After a longed-for storm dumped rain across the state, many national forests lifted fire restrictions — weeks after the fire season normally ends.
The storm dampened unseasonably dry fuels throughout the state, reducing the risk of a dangerous fire with most of the nation’s firefighting resources still tied down in California and other western states.
The Tonto, Apache-Sitgreaves, and Coconino national forests lifted their restrictions. The Town of Payson also ended fire restrictions, said Fire Chief David Staub.
“This year, the Tonto National Forest experienced an unprecedented wildfire season that challenged everyone from firefighters to the communities surrounding the forest,” said Acting Forest Supervisor Tom Torres. “The public is very passionate about the Tonto and we thank everyone for cooperating with these restrictions across the forest. Even though the fire danger has been reduced, there’s still the potential for a wildfire if people are not careful when building and extinguishing a campfire.”
Visitors in the upper elevation forests can now have campfires and smoke in the forest, although rangers urged everyone to continue to follow safety procedures. Anyone who abandons a campfire that’s not dead out still remains subject to arrest and a steep fine as well as the cost of putting out any fire that results.
Payson got a smattering of rain and Pine got some snow in a series of storms over the weekend. However, the skies quickly cleared and temperatures rose into the 70s through the rest of the week — with no rain in the forecast.
The long-range forecast still calls for a dry, warm winter in Arizona, thanks to the La Niña sea-surface cooling pattern that has set up in the Eastern Pacific.
Almost all of Arizona remains in “extreme” drought, with a portion of southern Gila County and much of Pinal County in “exceptional” drought.
Extreme drought promises a bleak ski season, not much snowpack, continued fire danger, stress on livestock and native plants and conditions that drive wildlife like elk and deer to move into residential areas in search of food and water.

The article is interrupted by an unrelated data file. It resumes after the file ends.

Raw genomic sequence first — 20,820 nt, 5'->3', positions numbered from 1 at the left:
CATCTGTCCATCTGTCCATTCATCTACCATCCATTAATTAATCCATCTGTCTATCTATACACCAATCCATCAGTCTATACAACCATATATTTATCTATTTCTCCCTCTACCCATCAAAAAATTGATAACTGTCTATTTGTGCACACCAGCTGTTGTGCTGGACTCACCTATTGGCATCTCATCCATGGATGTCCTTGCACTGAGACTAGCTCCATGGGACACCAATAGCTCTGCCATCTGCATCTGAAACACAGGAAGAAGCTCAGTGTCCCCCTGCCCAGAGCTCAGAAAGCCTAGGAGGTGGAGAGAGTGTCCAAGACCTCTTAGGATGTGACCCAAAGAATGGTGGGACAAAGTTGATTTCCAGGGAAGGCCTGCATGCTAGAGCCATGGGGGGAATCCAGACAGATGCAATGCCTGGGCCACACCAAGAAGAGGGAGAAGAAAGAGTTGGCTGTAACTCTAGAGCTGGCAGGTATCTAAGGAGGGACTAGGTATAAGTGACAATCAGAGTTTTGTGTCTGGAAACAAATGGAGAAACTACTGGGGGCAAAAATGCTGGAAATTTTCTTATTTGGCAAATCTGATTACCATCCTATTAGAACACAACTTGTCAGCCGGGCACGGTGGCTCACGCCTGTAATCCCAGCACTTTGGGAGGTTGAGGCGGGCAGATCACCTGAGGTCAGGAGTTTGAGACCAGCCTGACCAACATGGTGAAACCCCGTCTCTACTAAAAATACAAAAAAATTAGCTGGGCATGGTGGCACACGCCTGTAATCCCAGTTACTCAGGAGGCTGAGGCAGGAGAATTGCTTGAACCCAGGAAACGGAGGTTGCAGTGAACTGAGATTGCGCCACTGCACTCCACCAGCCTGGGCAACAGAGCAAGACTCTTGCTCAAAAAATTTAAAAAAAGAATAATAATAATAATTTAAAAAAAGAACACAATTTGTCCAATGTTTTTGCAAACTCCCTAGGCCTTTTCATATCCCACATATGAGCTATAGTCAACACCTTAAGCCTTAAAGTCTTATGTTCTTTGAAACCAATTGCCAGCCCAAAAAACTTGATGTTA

“With La Niña well established and expected to persist through the upcoming 2020 winter season, we anticipate the typical, cooler, wetter North, and warmer, drier South, as the most likely outcome of winter weather that the U.S. will experience this year,” said Mike Halpert, deputy director of NOAA’s Climate Prediction Center.
California and other western states continue to battle the worst fire season on record.
This week, 4,100 firefighters in California continued to battle 22 major wildfires — and in a single day managed to snuff out no fewer than 23 additional fire starts.
The start of cooler weather and higher humidity held out hope of bringing the nightmarish fire season to a close. Fires have killed 31 people, consumed 11,000 structures and charred more than 4 million acres in California alone.
Nationally, the 49,000 U.S. wildfires in 2020 have burned 8.6 million acres — nearly double the total for 2019 and a little worse than record-breaking 2018.
In Arizona, the heavy investment in reservoirs has cushioned the impact of the severe drought.
Despite the near-failure of the summer monsoon, Arizona’s reservoirs remain in surprisingly good shape.
Roosevelt Lake remains 82% full — compared to 66% a year ago. The Verde River reservoirs are down to 37% full.
The weekend storm did bolster the streams in the region, with the Salt River flowing at 68% of normal and the Verde River at 80% of normal.
Salt River Project continued to pump water out of C.C. Cragin Reservoir — Payson’s long-term water supply atop the Rim. Most of the water gets dumped into the East Verde River, which was flowing at 26 cubic feet per second at Crackerjack Road and 24 CFS where it enters the Verde River at Childs.
That flow compares to the Salt River’s flow of 165 CFS where it enters Roosevelt Lake.
SRP has pumped most of the 15,000 acre-feet in C.C. Cragin out, including the 3,000 acre-feet going to Payson through the town’s pipeline. The reservoir’s down to about 31% of its capacity.